Class of 2000 graduate Jennifer Michaels posted a link to the library’s Amazon wish list on the growing TJ Alumni Facebook group on March 2. By the end of the day, the thread had already gotten 22 likes and since then, the library has received Amazon packages every week with books gifted by former students and parents of students.
“Once in a while moon, a parent would buy one of the books,” Head Librarian Anne Applin said. “Since advertisement of the wish list we’ve gotten books almost every day from TJ alumni.”
The wish list got started by the librarians as a way for the community to contribute to their paper collection.
“The TJ Library maintains the wish list on Amazon. It was set up by the previous head librarian. When I came to TJ, I inherited it and I’ve been maintaining it since,” Applin said.
One of the problems the library faces is a small budget for buying books in paperback and hardcover.
“So much of our local budget is spent on electronic databases,” Applin said.
Michaels, who posted the wish list to Facebook, found it by accident after an Amazon search.
“I got an email from the University of Virginia Alumni Association, and somebody had posted about this thing they started called BookMentors, which allows teachers around the country to request a particular book. I started wondering why we didn’t have one of these for other schools I cared about, and sure enough, I found the wish list,” Michaels said.
After buying a book for the library, Michaels immediately posted the link to the Facebook group of upwards of 6,000 alumni. Her post included the dare, “Wouldn’t it be fun to clear the whole list with alumni donations?”.
“I thought it would get some response. I was thinking maybe 10 books. As best as I can count, we’ve given 50, and it’s still going. It’s above and beyond,” Michaels said.
In addition to the many donations from graduates, one graduate even went as far as to link the Amazon wish list to her wedding registry.
“Eventually it got to the point where we were running out of books to buy. It just got bigger and bigger,” Michael said.
The books on the wish list itself range from scientific to just published. Some of the most recent additions to the wish list include “Plastic Fantastic: How the Biggest Fraud in Physics Shook the Scientific World” by Eugenie Samuel Reich; “Sea Change: Britain’s Coastal Catastrophe” by Richard Girling; and “Keepers of the Trees: A Guide to Re-Greening North America” by Ann Linnea.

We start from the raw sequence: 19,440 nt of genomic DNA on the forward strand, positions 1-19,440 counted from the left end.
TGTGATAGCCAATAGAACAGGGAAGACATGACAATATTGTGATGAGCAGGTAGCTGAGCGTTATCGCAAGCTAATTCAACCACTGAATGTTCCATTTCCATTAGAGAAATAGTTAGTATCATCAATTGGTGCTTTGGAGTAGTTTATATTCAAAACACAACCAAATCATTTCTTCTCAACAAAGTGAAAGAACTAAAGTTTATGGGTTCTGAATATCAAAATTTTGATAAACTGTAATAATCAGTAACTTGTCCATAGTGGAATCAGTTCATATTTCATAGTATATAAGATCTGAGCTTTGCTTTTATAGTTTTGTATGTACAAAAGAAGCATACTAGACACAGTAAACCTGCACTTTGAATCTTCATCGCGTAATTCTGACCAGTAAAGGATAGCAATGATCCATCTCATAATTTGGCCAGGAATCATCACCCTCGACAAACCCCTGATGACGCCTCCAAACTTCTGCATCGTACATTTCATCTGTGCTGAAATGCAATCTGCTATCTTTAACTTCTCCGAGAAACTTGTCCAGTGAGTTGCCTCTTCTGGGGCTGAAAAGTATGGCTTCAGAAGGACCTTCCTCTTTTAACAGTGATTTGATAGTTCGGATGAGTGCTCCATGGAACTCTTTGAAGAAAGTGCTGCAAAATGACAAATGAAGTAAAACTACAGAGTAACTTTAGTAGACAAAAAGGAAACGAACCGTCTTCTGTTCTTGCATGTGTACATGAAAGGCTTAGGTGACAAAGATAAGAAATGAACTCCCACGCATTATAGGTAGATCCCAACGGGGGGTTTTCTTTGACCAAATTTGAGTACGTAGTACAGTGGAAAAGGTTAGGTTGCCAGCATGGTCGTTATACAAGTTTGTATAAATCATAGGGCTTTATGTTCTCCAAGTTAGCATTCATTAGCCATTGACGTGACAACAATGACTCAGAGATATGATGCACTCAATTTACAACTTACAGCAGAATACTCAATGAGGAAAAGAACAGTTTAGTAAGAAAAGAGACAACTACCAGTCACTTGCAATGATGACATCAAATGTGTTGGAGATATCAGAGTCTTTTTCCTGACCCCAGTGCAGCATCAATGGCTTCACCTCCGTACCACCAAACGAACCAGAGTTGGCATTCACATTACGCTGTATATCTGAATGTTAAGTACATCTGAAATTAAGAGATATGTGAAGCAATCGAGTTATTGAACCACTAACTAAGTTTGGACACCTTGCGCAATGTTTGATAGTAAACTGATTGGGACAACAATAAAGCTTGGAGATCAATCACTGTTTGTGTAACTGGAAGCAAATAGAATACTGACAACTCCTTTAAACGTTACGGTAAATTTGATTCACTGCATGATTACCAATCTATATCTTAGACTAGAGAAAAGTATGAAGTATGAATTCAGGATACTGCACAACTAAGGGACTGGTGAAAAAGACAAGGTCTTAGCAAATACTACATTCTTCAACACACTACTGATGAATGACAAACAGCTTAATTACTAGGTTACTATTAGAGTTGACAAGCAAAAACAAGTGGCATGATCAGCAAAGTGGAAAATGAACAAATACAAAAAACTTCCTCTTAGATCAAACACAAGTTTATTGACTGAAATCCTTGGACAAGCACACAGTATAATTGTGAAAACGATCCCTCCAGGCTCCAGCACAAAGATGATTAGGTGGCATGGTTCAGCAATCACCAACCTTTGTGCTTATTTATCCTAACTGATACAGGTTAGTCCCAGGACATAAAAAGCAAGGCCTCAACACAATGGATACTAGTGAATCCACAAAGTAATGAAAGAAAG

Po-Heng Chen, who graduated in 1998, recently bought copies of the Ender Quartet by Orson Scott Card for the library’s collection.
“I just don’t like traditional fundraising, and I certainly don’t like that a portion of my monetary donation will inevitably go towards overhead costs. That’s where the Amazon wish list is different,” Chen said. “It allows me to give back something tangible directly to the school.”
For many alumni, the Amazon wish list provides a way to stay connected to the community as well as share their professional experience.
“I recently considered being a mentor, but things are a bit busy so I didn’t sign up yet. In the meantime, I was hoping something like this would come along so I could feel like I was giving back in a small way,” Class of 2006 graduate Grace King said.
Some of the Jefferson alumni now donating books find ways to connect their current career with their purchases.
Enayet Rasul, who graduated in 1994, sent “The Science of Good Cooking.”
“I hope the students have fun trying these techniques in their cooking,” Rasul said,
Class of 1989 graduate Jon Guhl commented on his donation, the “Gold Medal Physics: The Science of Sports by John Goff,” “As probably one of the few alumni to work in sports, I hope this book inspires someone to follow a different path!” he said.
These notes aren’t exclusive to alumni with themed purchases— most of the packages the library have received have included a note from a graduate or family member of a graduate.
“It’s heartwarming to get those Amazon boxes every week. We get wonderful notes from TJ alumni about their memories of TJ and the library,” Applin said.
Despite the time elapsed since the original post went up on the alumni Facebook group, the graduates’ enthusiasm hasn’t seemed to slacken.
“You kind of feel as if you have a direct connection to the school because you’re giving something to the library that students can appreciate,” Michaels said.
(This article originally appeared in the May 17, 2013 paper.)